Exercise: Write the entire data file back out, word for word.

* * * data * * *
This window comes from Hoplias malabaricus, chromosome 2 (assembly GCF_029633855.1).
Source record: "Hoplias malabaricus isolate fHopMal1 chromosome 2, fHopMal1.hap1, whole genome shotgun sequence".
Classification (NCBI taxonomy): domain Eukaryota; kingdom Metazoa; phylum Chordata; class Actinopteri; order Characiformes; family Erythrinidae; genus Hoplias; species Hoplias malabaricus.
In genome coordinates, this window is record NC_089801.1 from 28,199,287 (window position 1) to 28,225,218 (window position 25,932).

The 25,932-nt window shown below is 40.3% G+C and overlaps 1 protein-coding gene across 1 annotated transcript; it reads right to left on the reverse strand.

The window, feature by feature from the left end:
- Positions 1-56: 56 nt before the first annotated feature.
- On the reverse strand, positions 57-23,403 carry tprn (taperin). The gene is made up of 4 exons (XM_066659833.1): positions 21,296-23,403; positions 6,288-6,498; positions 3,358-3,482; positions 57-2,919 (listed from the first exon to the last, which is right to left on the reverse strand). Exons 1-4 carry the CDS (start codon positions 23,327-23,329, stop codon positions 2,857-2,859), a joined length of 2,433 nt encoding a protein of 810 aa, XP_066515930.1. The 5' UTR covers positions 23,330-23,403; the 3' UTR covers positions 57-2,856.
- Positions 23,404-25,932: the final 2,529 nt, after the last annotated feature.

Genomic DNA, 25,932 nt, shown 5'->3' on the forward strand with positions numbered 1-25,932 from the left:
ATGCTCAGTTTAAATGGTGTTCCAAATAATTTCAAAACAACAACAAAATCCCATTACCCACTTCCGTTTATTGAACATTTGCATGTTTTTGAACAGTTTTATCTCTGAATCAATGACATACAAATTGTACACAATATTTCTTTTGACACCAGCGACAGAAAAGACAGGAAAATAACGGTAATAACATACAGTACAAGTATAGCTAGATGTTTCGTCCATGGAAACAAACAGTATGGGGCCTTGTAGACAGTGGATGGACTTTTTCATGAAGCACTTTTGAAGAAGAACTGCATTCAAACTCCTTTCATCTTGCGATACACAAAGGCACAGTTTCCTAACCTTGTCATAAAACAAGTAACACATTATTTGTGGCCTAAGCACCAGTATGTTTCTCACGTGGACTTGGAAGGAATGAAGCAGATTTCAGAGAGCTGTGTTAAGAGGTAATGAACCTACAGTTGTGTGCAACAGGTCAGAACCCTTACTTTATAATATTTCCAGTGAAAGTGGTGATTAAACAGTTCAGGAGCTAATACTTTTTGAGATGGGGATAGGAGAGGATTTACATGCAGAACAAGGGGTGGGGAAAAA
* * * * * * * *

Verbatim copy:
This window comes from Hoplias malabaricus, chromosome 2 (assembly GCF_029633855.1).
Source record: "Hoplias malabaricus isolate fHopMal1 chromosome 2, fHopMal1.hap1, whole genome shotgun sequence".
Classification (NCBI taxonomy): domain Eukaryota; kingdom Metazoa; phylum Chordata; class Actinopteri; order Characiformes; family Erythrinidae; genus Hoplias; species Hoplias malabaricus.
In genome coordinates, this window is record NC_089801.1 from 28,199,287 (window position 1) to 28,225,218 (window position 25,932).

The 25,932-nt window shown below is 40.3% G+C and overlaps 1 protein-coding gene across 1 annotated transcript; it reads right to left on the reverse strand.

The window, feature by feature from the left end:
- Positions 1-56: 56 nt before the first annotated feature.
- On the reverse strand, positions 57-23,403 carry tprn (taperin). The gene is made up of 4 exons (XM_066659833.1): positions 21,296-23,403; positions 6,288-6,498; positions 3,358-3,482; positions 57-2,919 (listed from the first exon to the last, which is right to left on the reverse strand). Exons 1-4 carry the CDS (start codon positions 23,327-23,329, stop codon positions 2,857-2,859), a joined length of 2,433 nt encoding a protein of 810 aa, XP_066515930.1. The 5' UTR covers positions 23,330-23,403; the 3' UTR covers positions 57-2,856.
- Positions 23,404-25,932: the final 2,529 nt, after the last annotated feature.

Genomic DNA, 25,932 nt, shown 5'->3' on the forward strand with positions numbered 1-25,932 from the left:
ATGCTCAGTTTAAATGGTGTTCCAAATAATTTCAAAACAACAACAAAATCCCATTACCCACTTCCGTTTATTGAACATTTGCATGTTTTTGAACAGTTTTATCTCTGAATCAATGACATACAAATTGTACACAATATTTCTTTTGACACCAGCGACAGAAAAGACAGGAAAATAACGGTAATAACATACAGTACAAGTATAGCTAGATGTTTCGTCCATGGAAACAAACAGTATGGGGCCTTGTAGACAGTGGATGGACTTTTTCATGAAGCACTTTTGAAGAAGAACTGCATTCAAACTCCTTTCATCTTGCGATACACAAAGGCACAGTTTCCTAACCTTGTCATAAAACAAGTAACACATTATTTGTGGCCTAAGCACCAGTATGTTTCTCACGTGGACTTGGAAGGAATGAAGCAGATTTCAGAGAGCTGTGTTAAGAGGTAATGAACCTACAGTTGTGTGCAACAGGTCAGAACCCTTACTTTATAATATTTCCAGTGAAAGTGGTGATTAAACAGTTCAGGAGCTAATACTTTTTGAGATGGGGATAGGAGAGGATTTACATGCAGAACAAGGGGTGGGGAAAAA